Quite often, people working with digital products tend to focus especially on the beginning of the sales funnel, ie customer acquisition and its costs. Thus, a lot of thought is put into attracting new users in the hope of reaching virality, but keeping existing users happy may not get as much attention. However, we know that winning digital products are distinguished from losers by the high retention and low churn rates of users.

Fulfilling and – preferably – exceeding user expectations are also the key to the success of a digital product. Users’ criteria are high and the bar for boredom is correspondingly low. This means that the product must be constantly developed in order to remain interesting and relevant in the eyes of users. New and fascinating features released at regular intervals take the added value experienced by the user to that famous next level. Companies that also manage to implement this introduction of new features in a product-led way have been proven to be able to hold on to their current users more closely than top-down competitors, who often make the mistake of leaving the responsibility of discovering the added value of new features to the user alone.

Win your users’ hearts with data

When a recipe for a new feature is made, the needs of the most important user groups must be taken into account. It’s also necessary to think about how those groups would get more use of the product. However, without verified data, we need to rely on mere guesswork. That’s why it’s a good idea to collect user feedback on an ongoing basis. Based on the data collected from multiple channels, it is also possible to identify the most important pain points of the best users and to create features that eliminate them, so that the users’ journey as paying customers continues. For instance, what conclusions could you make from the typical customer path of the users of your product, their online and mobile behaviour, CRM statistics, reasons for contacting you, and data collected by the marketing team?

Essential to the success of a digital product is that users find and embrace its new features. The product should become an invaluable part of the user’s daily life or, in the case of a B2B user, the value creation of their own customers. A new feature that remains unused may cause at least the following not-so-desirable things:

  • Lost time and resources
  • The added value of the product doesn’t increase in the eyes of the user
  • If the added value doesn’t increase, neither does user retention.

So can’t it be concluded that the new value-adding features that are designed based on customer data will make the virtual bank vault of a product-led company bulge? Not necessarily.

What if the user isn’t aware of these new life-improving features?

It’s quite tricky to adopt something you don’t understand. In order for the new features to give the digital product holder a competitive advantage, the user needs to experience an a-ha moment at the earliest possible stage (time to value). Similarly to enticing new users to try a new product at the beginning of the customer path, the work must be continued with those who already use the product each time new features are released into the product.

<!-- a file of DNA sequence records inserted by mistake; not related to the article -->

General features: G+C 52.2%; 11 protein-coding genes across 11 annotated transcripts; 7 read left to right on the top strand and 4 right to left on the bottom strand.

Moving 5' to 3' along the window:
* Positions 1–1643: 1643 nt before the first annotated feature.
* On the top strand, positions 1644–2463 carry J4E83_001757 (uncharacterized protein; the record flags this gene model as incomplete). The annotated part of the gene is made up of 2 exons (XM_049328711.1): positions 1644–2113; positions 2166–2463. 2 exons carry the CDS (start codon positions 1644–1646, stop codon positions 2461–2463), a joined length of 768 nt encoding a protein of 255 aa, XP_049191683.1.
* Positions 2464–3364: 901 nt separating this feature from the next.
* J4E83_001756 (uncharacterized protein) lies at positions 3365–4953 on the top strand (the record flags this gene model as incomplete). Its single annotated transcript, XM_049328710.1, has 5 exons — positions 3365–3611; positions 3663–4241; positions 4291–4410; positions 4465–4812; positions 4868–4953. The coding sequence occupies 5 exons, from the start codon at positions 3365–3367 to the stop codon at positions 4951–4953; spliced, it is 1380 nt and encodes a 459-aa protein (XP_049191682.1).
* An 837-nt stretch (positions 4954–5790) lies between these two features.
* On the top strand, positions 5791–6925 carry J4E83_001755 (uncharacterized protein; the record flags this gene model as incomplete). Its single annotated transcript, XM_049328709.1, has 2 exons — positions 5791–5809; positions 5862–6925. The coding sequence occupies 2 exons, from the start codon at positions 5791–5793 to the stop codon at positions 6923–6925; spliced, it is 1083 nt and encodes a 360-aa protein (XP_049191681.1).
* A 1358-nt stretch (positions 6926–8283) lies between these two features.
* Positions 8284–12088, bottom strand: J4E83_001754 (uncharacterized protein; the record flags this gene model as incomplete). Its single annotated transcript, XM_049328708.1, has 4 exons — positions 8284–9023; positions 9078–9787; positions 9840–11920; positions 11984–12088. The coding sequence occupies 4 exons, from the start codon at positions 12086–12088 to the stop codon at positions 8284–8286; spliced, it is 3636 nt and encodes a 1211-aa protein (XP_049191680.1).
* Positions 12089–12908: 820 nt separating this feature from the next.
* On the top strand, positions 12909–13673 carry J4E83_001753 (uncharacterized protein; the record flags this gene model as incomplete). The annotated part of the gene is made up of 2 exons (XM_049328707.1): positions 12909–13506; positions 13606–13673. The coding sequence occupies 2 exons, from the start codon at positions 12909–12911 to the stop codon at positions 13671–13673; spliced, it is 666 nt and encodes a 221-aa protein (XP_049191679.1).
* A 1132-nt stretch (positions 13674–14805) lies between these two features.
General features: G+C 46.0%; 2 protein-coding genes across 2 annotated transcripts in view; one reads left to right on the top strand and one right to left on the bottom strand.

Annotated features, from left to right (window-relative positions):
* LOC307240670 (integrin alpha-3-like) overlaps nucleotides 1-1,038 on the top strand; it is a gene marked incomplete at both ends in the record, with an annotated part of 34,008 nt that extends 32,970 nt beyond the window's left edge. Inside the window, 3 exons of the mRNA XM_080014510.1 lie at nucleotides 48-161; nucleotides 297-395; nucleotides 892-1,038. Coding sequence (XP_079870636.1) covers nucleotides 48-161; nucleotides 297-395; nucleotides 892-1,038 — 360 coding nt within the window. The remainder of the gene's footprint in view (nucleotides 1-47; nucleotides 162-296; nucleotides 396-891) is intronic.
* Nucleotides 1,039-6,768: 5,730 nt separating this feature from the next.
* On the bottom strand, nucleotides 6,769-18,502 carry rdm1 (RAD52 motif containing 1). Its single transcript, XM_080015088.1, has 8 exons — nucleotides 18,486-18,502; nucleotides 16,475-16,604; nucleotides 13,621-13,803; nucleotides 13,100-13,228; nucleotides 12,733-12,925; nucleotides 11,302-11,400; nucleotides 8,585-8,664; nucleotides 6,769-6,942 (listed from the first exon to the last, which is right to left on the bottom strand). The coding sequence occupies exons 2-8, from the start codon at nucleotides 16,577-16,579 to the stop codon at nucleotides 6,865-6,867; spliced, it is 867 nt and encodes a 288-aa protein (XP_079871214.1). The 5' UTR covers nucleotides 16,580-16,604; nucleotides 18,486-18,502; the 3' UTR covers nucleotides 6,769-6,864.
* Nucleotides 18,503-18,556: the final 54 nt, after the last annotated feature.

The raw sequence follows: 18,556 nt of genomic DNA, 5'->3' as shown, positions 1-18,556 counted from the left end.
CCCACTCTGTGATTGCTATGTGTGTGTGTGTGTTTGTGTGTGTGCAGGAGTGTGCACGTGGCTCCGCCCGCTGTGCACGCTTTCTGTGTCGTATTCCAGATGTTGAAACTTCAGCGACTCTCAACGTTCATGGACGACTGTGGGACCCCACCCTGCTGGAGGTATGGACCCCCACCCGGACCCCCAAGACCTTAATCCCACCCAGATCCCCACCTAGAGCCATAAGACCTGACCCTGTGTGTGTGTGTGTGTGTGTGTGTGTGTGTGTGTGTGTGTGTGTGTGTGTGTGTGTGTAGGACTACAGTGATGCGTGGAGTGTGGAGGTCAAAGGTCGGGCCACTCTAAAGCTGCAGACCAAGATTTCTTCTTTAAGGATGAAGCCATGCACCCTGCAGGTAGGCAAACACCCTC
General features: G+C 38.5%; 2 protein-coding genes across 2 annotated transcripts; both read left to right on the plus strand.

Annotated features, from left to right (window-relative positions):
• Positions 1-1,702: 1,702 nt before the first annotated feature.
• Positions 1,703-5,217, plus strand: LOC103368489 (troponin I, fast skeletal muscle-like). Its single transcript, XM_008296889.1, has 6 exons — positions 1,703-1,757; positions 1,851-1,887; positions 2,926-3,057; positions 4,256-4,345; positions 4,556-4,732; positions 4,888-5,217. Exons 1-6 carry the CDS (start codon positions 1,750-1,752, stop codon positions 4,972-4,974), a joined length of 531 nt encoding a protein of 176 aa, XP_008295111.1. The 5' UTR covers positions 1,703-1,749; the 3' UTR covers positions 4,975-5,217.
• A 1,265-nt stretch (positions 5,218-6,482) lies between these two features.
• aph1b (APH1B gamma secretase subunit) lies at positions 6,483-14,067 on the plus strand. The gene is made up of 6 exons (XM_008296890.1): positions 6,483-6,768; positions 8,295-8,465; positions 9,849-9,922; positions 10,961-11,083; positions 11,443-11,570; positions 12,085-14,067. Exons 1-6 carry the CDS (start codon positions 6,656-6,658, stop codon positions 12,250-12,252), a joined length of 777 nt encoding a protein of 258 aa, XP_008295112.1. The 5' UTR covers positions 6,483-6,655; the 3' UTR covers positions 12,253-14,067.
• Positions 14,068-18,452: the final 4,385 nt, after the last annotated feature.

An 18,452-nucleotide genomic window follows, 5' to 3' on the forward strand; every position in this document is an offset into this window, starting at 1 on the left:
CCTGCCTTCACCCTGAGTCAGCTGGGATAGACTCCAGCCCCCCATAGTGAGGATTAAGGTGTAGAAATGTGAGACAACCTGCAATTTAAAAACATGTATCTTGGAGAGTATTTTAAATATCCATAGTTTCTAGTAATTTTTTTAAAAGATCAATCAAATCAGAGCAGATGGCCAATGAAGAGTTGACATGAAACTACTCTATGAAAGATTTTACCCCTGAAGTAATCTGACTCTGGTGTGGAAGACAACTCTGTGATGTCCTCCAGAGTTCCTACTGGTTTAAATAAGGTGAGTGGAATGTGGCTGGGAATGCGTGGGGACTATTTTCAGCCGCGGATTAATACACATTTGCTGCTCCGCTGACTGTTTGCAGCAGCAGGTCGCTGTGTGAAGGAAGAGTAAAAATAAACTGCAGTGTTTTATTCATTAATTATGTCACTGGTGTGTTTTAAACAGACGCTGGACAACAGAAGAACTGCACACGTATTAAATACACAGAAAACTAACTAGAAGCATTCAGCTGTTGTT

How information about a new feature is served is known to have a significant impact on how the user adopts it. Compared to, for example, a manual for a physical product, where all the information about the assembly instructions is between the same covers, the advantage of a digital product is that you can bring out the right information at the right time and in appropriate amounts. This opportunity should not be missed because we all know what usually happens to a physical manual – a real man doesn’t read instructions, and in a year’s time when looking for repair guidance, the manual has already been given a new purpose in the paper life cycle.

The introduction of a new feature should therefore be combined with the moment when it is adding value to the user’s path. Among the means that have been found to be effective are tooltips, in-app messages, and user reminders in the product’s internal notification centre. For larger or more complicated features, one can consider more extensive, step-by-step feature tours. So, will a new unicorn be born if all these things are implemented? Once again – not necessarily.

Sometimes, despite all efforts, new features don’t strike root in users’ daily lives, or only some users feel they bring them added value. To solve this dilemma, one can take advantage of the Flywheel model developed by Hubspot, already mentioned in our previous blogs. The Flywheel helps to reflect on how well users at different stages of the customer path are taken into account. Each release of a new feature is an opportunity to refine your understanding and fine-tune your product to better serve the needs of your users, thereby increasing retention and reducing churn. Measuring the adoption of new features also provides valuable data that serves as a backbone for decision-making about future features to be developed.

Want to learn more about ways to keep a product’s user retention and churn at the desired level? Take a look at this blog where our consultant Tomi Neulanen gives tips on techniques to get the customer back to your digital product over and over again.

Or perhaps we at Sofokus could help in guiding your business into a more product-led direction? Don’t hesitate to contact us!

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